Basic elements of Democratic President Joe Biden’s multi-trillion-dollar infrastructure plan could find bipartisan support, U.S. Sen. Chuck Grassley said Friday.
“I think there is a good prospect,” Grassley, R-Iowa, said, “not on the $2.6 trillion (proposal) but what is traditionally infrastructure — roads, bridges, broadband, municipal infrastructure. That is 25% of the $2.6 trillion.”
Grassley, during an interview on “Iowa Press,” said there is “already agreement among Republicans that is not very much different from what the president has (proposed).”
He said he’s “very confident” the Senate can pass an infrastructure bill. “It’s badly needed in Iowa, not so much for highways, although they need it, but broadband is very important and we’ve learned a lot from the (pandemic) with distance learning and with telehealth that when we have these pockets that people don’t get served, we need broadband.”
Grassley said Biden’s approach, influenced by Sen. Bernie Sanders and other progressives, could limit the range of drugs doctors could prescribe with the support of government programs. “I think if you take it step by step, there’s a good process, a good chance the Grassley-Wyden Bill could become law that would reduce prescription drug prices,” Grassley said. He co-authored the bill with Democrat Ron Wyden of Oregon.
Grassley has said the Congressional Budget Office estimated the legislation would save taxpayers $95 billion.
Asked again if he’s running for re-election, Grassley, 87, repeated his stance that he will decide in the fall. When asked about an Iowa Poll showing a majority of Iowans don’t want him to run for an eighth term, he said he doesn’t pay much attention to polls. Later, when asked about poll results should his lowest approval rating in 40 years, he said, “I’ll have to take that into consideration.”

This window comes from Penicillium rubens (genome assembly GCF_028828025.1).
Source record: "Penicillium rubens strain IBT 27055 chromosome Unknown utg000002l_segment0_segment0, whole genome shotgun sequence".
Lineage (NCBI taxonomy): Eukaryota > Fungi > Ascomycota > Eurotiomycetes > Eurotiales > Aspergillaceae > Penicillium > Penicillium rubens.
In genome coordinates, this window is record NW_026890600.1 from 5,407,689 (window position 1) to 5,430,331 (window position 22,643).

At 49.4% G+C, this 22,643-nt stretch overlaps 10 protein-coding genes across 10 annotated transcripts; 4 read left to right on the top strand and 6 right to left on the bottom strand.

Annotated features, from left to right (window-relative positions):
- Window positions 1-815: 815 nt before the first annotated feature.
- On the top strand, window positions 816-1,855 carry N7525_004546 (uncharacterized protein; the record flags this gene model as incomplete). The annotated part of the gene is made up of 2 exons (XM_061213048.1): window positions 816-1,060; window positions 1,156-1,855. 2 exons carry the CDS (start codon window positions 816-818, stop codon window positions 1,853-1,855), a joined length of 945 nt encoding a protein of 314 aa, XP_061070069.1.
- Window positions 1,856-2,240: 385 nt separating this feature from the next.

Grassley has filed papers required to launch a campaign, and on Friday repeated that part of his strategy in waiting to announce a decision is that he doesn’t want a longer-than-necessary campaign.
“I think that it’s just a matter of a year being long enough to campaign. I think it’s also a reflection and I ought to give it some greater thought and listen to the people of Iowa and listen to my family and I’ll just be making that decision sometime this fall,” Grassley said.
Iowa’s senior senator seemed to downplay the influence of former President Donald Trump on the Republican Party in the coming campaigns.
“I think there’s too much focus on thinking that the Republican Party is one party, a national party, and somehow he is a former president, (so) he is going to lead it,” Grassley said. “He may end up doing that, but you aren’t going to know that for two or three years.
“In the meantime, we have got 50 separate Republican parties and each of them take care of themselves and we’re a party from the grassroots up and you’ll know who the leader of our party really is come either early 2024 when they sew it up or at the national convention,” Grassley said. “In the meantime, everybody is out there doing their own thing, including probably four or five of my fellow senators that are running for the United States presidency.”
“Iowa Press” airs Friday and Sunday on Iowa PBS.